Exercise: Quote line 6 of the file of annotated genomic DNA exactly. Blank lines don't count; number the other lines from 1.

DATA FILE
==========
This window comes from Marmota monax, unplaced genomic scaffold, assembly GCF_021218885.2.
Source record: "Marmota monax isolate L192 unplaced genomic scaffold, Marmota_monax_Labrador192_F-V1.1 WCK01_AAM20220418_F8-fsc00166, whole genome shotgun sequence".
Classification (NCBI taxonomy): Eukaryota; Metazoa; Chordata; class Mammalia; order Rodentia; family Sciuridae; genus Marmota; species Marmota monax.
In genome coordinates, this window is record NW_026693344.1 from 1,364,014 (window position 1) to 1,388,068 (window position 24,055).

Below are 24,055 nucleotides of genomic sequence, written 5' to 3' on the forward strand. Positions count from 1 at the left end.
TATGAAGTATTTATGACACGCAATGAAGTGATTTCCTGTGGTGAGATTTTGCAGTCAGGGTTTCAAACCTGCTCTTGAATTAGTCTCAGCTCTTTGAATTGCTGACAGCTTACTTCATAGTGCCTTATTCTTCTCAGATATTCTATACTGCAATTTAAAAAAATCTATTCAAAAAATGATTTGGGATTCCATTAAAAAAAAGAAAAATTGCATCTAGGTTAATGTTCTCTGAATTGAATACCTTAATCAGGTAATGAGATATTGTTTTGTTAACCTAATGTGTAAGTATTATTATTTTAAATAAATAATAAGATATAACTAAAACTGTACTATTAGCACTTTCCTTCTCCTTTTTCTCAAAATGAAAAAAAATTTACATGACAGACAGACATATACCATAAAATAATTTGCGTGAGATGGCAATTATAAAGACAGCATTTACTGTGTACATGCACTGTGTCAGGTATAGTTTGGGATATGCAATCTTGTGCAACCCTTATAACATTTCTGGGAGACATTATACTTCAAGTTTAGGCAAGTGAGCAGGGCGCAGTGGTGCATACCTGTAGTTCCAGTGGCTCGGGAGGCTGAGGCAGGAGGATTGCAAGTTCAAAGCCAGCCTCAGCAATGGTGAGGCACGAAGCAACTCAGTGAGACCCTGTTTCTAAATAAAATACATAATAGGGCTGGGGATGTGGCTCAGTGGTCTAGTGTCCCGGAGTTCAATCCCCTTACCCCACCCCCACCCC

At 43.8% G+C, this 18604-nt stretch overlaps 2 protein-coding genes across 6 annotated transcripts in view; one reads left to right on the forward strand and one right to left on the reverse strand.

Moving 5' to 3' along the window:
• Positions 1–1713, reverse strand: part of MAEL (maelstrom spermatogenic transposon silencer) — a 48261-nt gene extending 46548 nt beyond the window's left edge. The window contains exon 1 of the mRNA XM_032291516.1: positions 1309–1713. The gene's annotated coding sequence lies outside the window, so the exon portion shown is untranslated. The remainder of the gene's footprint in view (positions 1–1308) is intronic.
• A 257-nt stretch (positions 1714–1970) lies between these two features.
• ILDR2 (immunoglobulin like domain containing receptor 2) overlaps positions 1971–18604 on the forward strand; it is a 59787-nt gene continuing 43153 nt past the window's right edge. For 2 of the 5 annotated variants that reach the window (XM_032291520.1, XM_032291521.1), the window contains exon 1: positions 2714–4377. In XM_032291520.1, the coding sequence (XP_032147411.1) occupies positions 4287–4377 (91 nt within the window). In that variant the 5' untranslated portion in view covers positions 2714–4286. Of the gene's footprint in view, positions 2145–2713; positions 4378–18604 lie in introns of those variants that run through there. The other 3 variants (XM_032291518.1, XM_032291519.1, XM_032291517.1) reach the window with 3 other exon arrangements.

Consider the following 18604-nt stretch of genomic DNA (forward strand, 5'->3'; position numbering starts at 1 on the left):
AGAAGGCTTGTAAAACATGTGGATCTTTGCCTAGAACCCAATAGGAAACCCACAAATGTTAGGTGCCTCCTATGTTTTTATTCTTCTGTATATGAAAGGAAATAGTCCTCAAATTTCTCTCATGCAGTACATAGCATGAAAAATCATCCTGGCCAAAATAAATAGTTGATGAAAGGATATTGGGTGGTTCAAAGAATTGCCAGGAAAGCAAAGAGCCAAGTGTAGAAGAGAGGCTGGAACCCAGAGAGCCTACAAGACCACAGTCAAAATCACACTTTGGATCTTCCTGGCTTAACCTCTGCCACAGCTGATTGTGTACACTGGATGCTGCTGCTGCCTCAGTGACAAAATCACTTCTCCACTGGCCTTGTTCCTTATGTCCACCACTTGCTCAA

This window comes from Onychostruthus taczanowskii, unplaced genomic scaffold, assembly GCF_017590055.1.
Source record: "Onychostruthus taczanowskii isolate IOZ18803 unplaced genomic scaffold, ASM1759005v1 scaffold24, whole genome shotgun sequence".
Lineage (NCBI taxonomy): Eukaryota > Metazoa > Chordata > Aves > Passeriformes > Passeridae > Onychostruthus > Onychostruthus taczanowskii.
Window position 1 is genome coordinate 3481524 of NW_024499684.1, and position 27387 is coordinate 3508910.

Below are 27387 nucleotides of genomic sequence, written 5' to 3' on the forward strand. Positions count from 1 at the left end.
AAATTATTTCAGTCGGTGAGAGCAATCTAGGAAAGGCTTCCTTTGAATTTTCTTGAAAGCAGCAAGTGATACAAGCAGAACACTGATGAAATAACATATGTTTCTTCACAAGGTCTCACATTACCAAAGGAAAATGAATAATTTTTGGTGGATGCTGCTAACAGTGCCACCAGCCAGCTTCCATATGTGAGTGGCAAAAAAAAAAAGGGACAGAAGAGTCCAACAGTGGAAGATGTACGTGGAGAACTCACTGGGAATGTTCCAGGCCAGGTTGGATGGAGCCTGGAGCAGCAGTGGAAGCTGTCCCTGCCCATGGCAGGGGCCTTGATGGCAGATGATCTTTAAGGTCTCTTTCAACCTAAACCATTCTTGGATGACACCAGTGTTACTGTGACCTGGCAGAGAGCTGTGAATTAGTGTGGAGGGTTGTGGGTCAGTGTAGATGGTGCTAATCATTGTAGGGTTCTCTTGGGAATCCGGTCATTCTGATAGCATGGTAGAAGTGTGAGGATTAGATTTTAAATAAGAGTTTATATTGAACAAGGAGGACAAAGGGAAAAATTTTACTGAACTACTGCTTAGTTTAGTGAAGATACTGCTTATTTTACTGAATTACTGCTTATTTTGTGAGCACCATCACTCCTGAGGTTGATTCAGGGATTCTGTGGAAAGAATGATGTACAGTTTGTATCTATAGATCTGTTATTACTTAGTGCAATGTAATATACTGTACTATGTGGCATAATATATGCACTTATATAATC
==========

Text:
TATGAAGTATTTATGACACGCAATGAAGTGATTTCCTGTGGTGAGATTTTGCAGTCAGGGTTTCAAACCTGCTCTTGAATTAGTCTCAGCTCTTTGAATTGCTGACAGCTTACTTCATAGTGCCTTATTCTTCTCAGATATTCTATACTGCAATTTAAAAAAATCTATTCAAAAAATGATTTGGGATTCCATTAAAAAAAAGAAAAATTGCATCTAGGTTAATGTTCTCTGAATTGAATACCTTAATCAGGTAATGAGATATTGTTTTGTTAACCTAATGTGTAAGTATTATTATTTTAAATAAATAATAAGATATAACTAAAACTGTACTATTAGCACTTTCCTTCTCCTTTTTCTCAAAATGAAAAAAAATTTACATGACAGACAGACATATACCATAAAATAATTTGCGTGAGATGGCAATTATAAAGACAGCATTTACTGTGTACATGCACTGTGTCAGGTATAGTTTGGGATATGCAATCTTGTGCAACCCTTATAACATTTCTGGGAGACATTATACTTCAAGTTTAGGCAAGTGAGCAGGGCGCAGTGGTGCATACCTGTAGTTCCAGTGGCTCGGGAGGCTGAGGCAGGAGGATTGCAAGTTCAAAGCCAGCCTCAGCAATGGTGAGGCACGAAGCAACTCAGTGAGACCCTGTTTCTAAATAAAATACATAATAGGGCTGGGGATGTGGCTCAGTGGTCTAGTGTCCCGGAGTTCAATCCCCTTACCCCACCCCCACCCC